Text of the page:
Nanoparticles Sense Ultralow Levels Of Toxic Ions | Chemical & Engineering News
Volume 90 Issue 38 | p. 27 | Concentrates
Issue Date: September 17, 2012

Nanoparticles Sense Ultralow Levels Of Toxic Ions

Sensor coated with tiny, striped particles can detect as few as 600 methylmercury cations per mL of water
Department: Science & Technology
News Channels: Nano SCENE, Materials SCENE, Environmental SCENE, Analytical SCENE
Keywords: water analysis, pollution, heavy metals, methylmercury, nanoparticles, sensors
[+]Enlarge
IT’S A TRAP
When coated onto a sensor surface, patterned nanoparticles (red and yellow) capture methylmercury (green), increasing conductance across the device.
Credit: Adapted from Nat. Mater.
A new electronic sensor traps methylmercury cations (green) inside the molecular bristles on its nanoparticles. The particles are coated in alternating rows of hexanethiol (red) and alkanethiols tipped with three units of ethyleneglycol (yellow). The sensor registers the cations via an increase in conductance across its surface.
 
IT’S A TRAP
When coated onto a sensor surface, patterned nanoparticles (red and yellow) capture methylmercury (green), increasing conductance across the device.
Credit: Adapted from Nat. Mater.
[+]Enlarge
FIELDWORK
Grzybowski, Stellacci, and coworkers tested their striped nanoparticle sensors on water from Lake Michigan.
Credit: Thomas Hermans
Photo shows a new electronic sensor, made by coating patterned nanoparticles onto a glass substrate, measures ultralow concentrations of methylmercury in water. The group that developed it tested the device on water from Lake Michigan (in background).
 
FIELDWORK
Grzybowski, Stellacci, and coworkers tested their striped nanoparticle sensors on water from Lake Michigan.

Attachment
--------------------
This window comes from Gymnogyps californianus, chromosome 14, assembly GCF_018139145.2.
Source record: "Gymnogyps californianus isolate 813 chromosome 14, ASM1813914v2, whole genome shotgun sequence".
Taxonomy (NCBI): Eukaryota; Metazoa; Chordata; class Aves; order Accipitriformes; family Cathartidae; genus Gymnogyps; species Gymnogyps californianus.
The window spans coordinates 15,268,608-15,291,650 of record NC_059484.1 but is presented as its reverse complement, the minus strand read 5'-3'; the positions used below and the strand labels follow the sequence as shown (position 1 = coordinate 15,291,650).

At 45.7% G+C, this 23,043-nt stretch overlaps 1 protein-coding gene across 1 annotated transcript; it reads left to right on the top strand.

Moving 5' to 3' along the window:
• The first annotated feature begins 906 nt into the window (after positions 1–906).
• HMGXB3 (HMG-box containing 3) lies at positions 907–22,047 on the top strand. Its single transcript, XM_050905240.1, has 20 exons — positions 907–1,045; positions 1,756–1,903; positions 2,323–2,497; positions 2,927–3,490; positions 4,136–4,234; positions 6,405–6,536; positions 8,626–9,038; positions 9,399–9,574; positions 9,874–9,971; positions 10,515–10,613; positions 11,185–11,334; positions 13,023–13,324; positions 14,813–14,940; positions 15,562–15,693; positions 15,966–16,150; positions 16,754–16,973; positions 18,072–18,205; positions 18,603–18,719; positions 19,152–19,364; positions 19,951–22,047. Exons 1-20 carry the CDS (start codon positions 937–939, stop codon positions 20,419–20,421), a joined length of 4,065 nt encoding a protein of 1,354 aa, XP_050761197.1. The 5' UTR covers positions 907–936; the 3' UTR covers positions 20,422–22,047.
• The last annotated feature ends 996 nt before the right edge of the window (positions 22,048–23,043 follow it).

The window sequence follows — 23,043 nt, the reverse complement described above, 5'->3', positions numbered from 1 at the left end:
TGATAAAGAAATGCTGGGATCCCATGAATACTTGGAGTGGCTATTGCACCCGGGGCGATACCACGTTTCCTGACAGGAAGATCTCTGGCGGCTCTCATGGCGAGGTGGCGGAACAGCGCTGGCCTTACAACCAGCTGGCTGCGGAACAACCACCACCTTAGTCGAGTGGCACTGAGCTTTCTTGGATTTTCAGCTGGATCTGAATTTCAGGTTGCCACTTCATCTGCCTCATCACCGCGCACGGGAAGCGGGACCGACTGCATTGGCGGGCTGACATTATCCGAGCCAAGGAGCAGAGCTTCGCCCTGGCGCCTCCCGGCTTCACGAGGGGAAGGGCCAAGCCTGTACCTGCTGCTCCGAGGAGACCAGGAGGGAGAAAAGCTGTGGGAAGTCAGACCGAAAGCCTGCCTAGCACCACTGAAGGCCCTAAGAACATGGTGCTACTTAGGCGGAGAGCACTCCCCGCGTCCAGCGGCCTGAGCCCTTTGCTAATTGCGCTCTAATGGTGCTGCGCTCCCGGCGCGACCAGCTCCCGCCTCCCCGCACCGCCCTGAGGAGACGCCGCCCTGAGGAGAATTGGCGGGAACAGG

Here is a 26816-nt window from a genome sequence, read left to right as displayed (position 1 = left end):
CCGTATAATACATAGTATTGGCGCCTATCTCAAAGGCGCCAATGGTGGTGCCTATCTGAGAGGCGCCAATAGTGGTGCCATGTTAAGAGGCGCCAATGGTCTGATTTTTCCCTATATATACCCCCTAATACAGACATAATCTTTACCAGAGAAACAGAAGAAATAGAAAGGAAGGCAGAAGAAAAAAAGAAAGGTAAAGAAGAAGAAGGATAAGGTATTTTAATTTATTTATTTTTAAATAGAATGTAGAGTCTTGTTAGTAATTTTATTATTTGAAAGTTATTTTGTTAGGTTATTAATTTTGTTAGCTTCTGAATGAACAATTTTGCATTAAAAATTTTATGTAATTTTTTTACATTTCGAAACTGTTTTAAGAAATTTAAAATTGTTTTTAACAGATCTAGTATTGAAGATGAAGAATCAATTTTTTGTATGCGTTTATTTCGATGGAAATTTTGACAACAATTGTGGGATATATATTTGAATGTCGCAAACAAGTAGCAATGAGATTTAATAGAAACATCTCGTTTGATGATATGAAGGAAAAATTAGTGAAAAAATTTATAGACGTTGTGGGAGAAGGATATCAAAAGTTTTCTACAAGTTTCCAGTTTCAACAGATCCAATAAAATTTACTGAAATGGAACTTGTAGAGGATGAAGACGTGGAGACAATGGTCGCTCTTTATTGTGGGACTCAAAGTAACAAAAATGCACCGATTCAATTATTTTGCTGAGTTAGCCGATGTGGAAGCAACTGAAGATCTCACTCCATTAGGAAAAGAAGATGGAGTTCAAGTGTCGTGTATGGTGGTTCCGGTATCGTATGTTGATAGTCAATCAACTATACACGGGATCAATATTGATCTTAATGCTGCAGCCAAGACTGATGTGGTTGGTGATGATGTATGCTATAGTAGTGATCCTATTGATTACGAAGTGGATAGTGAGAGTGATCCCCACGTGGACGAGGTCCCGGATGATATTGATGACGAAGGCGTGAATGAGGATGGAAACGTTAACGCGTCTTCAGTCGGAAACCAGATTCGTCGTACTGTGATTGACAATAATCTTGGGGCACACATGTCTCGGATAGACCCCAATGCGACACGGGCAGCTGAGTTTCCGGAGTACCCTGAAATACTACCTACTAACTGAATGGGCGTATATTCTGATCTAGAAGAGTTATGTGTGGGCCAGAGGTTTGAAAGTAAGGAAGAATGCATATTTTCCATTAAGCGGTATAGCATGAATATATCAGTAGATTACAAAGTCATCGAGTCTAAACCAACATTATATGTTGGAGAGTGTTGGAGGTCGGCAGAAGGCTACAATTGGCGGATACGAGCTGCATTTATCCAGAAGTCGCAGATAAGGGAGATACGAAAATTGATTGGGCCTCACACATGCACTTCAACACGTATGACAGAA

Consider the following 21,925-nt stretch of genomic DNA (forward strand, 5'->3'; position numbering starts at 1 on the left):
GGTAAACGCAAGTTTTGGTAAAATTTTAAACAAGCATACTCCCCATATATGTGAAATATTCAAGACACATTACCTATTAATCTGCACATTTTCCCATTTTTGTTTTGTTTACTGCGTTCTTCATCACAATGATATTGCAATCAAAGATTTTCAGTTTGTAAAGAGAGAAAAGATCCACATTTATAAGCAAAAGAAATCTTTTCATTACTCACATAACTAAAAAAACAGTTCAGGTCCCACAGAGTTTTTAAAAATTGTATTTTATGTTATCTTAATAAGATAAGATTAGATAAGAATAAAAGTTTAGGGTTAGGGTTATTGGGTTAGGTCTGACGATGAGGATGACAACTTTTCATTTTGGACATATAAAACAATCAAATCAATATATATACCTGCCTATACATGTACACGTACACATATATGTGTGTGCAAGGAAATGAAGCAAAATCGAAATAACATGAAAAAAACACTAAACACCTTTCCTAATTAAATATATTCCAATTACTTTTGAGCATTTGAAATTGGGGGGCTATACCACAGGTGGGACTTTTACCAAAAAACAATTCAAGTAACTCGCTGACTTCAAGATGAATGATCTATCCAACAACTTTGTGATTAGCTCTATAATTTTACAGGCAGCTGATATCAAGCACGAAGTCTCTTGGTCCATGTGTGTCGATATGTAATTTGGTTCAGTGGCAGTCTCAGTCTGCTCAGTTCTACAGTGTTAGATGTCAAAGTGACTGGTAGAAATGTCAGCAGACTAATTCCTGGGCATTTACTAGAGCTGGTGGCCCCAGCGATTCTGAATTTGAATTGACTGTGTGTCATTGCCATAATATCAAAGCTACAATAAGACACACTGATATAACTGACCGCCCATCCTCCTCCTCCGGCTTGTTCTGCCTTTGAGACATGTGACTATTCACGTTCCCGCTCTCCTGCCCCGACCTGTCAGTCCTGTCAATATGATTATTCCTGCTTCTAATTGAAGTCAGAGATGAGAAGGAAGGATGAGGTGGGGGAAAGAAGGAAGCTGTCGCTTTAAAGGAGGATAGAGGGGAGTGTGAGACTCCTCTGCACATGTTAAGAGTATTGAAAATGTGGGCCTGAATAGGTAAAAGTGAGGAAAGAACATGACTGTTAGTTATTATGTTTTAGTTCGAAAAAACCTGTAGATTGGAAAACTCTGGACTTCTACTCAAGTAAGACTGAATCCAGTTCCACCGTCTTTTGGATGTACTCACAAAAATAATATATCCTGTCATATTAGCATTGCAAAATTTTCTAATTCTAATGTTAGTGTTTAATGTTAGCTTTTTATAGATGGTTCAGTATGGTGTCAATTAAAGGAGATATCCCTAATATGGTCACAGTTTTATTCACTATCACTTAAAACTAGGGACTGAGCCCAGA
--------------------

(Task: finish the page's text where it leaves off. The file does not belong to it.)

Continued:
Credit: Thomas Hermans

An electronic sensor coated with patterned nanoparticles can detect concentrations of the toxic ion methylmercury down to attomolar (10–18 M) levels in water (Nat. Mater., DOI: 10.1038/nmat3406). This detection limit—about 600 methylmercury cations per mL of solution—is far below what other analytical methods, such as atomic fluorescence spectroscopy, can achieve, according to the research team that designed the sensor. To fabricate the device, Bartosz A. Grzybowski of Northwestern University; Francesco Stellacci of the Swiss Federal Institute of Technology, Lausanne; and colleagues produced gold nanoparticles covered with alternating rows of short and long molecular bristles: n-hexanethiols and n-hexanethiols tipped with polyethylene glycol units. The team cast a film of the particles onto a glass substrate between two electrodes. When dipped into water containing methyl­mercury, the particles selectively trap the cations among their bristles. After the sensors are dried, the researchers measure this capture via an increase in conductance across the films. The researchers tested their sensors on water from Lake Michigan and on fish collected in Everglades National Park. The methylmercury levels determined from the sensor data agreed within error to published values for the lake and values measured by the U.S. Geological Survey for the fish.

 
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